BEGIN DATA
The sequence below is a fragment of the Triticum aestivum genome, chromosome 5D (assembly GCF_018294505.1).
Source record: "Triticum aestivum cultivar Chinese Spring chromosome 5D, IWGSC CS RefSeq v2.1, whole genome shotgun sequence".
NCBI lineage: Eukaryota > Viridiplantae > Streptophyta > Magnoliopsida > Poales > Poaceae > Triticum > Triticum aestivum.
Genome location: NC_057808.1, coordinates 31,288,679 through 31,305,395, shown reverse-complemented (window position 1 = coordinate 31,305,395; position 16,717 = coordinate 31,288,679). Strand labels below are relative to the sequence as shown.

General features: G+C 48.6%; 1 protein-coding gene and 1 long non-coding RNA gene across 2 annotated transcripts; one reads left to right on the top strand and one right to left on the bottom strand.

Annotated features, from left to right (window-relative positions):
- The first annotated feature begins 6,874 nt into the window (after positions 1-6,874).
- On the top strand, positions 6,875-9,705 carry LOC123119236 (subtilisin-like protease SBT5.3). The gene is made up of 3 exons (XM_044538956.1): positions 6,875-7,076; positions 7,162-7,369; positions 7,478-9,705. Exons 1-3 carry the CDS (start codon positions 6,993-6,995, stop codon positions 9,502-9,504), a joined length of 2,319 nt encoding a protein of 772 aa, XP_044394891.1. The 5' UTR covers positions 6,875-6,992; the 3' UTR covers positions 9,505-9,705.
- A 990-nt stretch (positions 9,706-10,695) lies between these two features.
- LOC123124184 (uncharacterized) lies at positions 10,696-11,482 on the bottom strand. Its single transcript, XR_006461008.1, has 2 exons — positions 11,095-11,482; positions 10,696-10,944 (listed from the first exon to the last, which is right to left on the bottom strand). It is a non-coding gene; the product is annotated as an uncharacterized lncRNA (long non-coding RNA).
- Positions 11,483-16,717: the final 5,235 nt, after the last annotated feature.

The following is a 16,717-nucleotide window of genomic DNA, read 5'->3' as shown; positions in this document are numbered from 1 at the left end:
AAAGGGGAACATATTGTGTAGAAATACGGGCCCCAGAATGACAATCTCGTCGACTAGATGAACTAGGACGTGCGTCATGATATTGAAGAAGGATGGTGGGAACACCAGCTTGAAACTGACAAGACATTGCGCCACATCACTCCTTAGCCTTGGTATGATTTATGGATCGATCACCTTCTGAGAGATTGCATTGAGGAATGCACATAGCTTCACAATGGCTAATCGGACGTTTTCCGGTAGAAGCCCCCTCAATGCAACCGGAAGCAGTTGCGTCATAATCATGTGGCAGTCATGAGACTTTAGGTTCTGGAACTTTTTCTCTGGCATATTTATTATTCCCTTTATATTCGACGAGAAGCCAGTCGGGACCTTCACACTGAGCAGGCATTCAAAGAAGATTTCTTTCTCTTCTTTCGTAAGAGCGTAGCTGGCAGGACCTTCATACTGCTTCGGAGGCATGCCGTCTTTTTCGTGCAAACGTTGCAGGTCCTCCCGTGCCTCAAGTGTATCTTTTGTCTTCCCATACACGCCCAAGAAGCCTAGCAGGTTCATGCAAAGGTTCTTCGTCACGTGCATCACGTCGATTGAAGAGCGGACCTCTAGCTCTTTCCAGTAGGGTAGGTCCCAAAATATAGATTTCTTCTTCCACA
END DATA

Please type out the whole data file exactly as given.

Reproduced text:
The sequence below is a fragment of the Triticum aestivum genome, chromosome 5D (assembly GCF_018294505.1).
Source record: "Triticum aestivum cultivar Chinese Spring chromosome 5D, IWGSC CS RefSeq v2.1, whole genome shotgun sequence".
NCBI lineage: Eukaryota > Viridiplantae > Streptophyta > Magnoliopsida > Poales > Poaceae > Triticum > Triticum aestivum.
Genome location: NC_057808.1, coordinates 31,288,679 through 31,305,395, shown reverse-complemented (window position 1 = coordinate 31,305,395; position 16,717 = coordinate 31,288,679). Strand labels below are relative to the sequence as shown.

General features: G+C 48.6%; 1 protein-coding gene and 1 long non-coding RNA gene across 2 annotated transcripts; one reads left to right on the top strand and one right to left on the bottom strand.

Annotated features, from left to right (window-relative positions):
- The first annotated feature begins 6,874 nt into the window (after positions 1-6,874).
- On the top strand, positions 6,875-9,705 carry LOC123119236 (subtilisin-like protease SBT5.3). The gene is made up of 3 exons (XM_044538956.1): positions 6,875-7,076; positions 7,162-7,369; positions 7,478-9,705. Exons 1-3 carry the CDS (start codon positions 6,993-6,995, stop codon positions 9,502-9,504), a joined length of 2,319 nt encoding a protein of 772 aa, XP_044394891.1. The 5' UTR covers positions 6,875-6,992; the 3' UTR covers positions 9,505-9,705.
- A 990-nt stretch (positions 9,706-10,695) lies between these two features.
- LOC123124184 (uncharacterized) lies at positions 10,696-11,482 on the bottom strand. Its single transcript, XR_006461008.1, has 2 exons — positions 11,095-11,482; positions 10,696-10,944 (listed from the first exon to the last, which is right to left on the bottom strand). It is a non-coding gene; the product is annotated as an uncharacterized lncRNA (long non-coding RNA).
- Positions 11,483-16,717: the final 5,235 nt, after the last annotated feature.

The following is a 16,717-nucleotide window of genomic DNA, read 5'->3' as shown; positions in this document are numbered from 1 at the left end:
AAAGGGGAACATATTGTGTAGAAATACGGGCCCCAGAATGACAATCTCGTCGACTAGATGAACTAGGACGTGCGTCATGATATTGAAGAAGGATGGTGGGAACACCAGCTTGAAACTGACAAGACATTGCGCCACATCACTCCTTAGCCTTGGTATGATTTATGGATCGATCACCTTCTGAGAGATTGCATTGAGGAATGCACATAGCTTCACAATGGCTAATCGGACGTTTTCCGGTAGAAGCCCCCTCAATGCAACCGGAAGCAGTTGCGTCATAATCATGTGGCAGTCATGAGACTTTAGGTTCTGGAACTTTTTCTCTGGCATATTTATTATTCCCTTTATATTCGACGAGAAGCCAGTCGGGACCTTCACACTGAGCAGGCATTCAAAGAAGATTTCTTTCTCTTCTTTCGTAAGAGCGTAGCTGGCAGGACCTTCATACTGCTTCGGAGGCATGCCGTCTTTTTCGTGCAAACGTTGCAGGTCCTCCCGTGCCTCAAGTGTATCTTTTGTCTTCCCATACACGCCCAAGAAGCCTAGCAGGTTCATGCAAAGGTTCTTCGTCACGTGCATCACGTCGATTGAAGAGCGGACCTCTAGCTCTTTCCAGTAGGGTAGGTCCCAAAATATAGATTTCTTCTTCCACA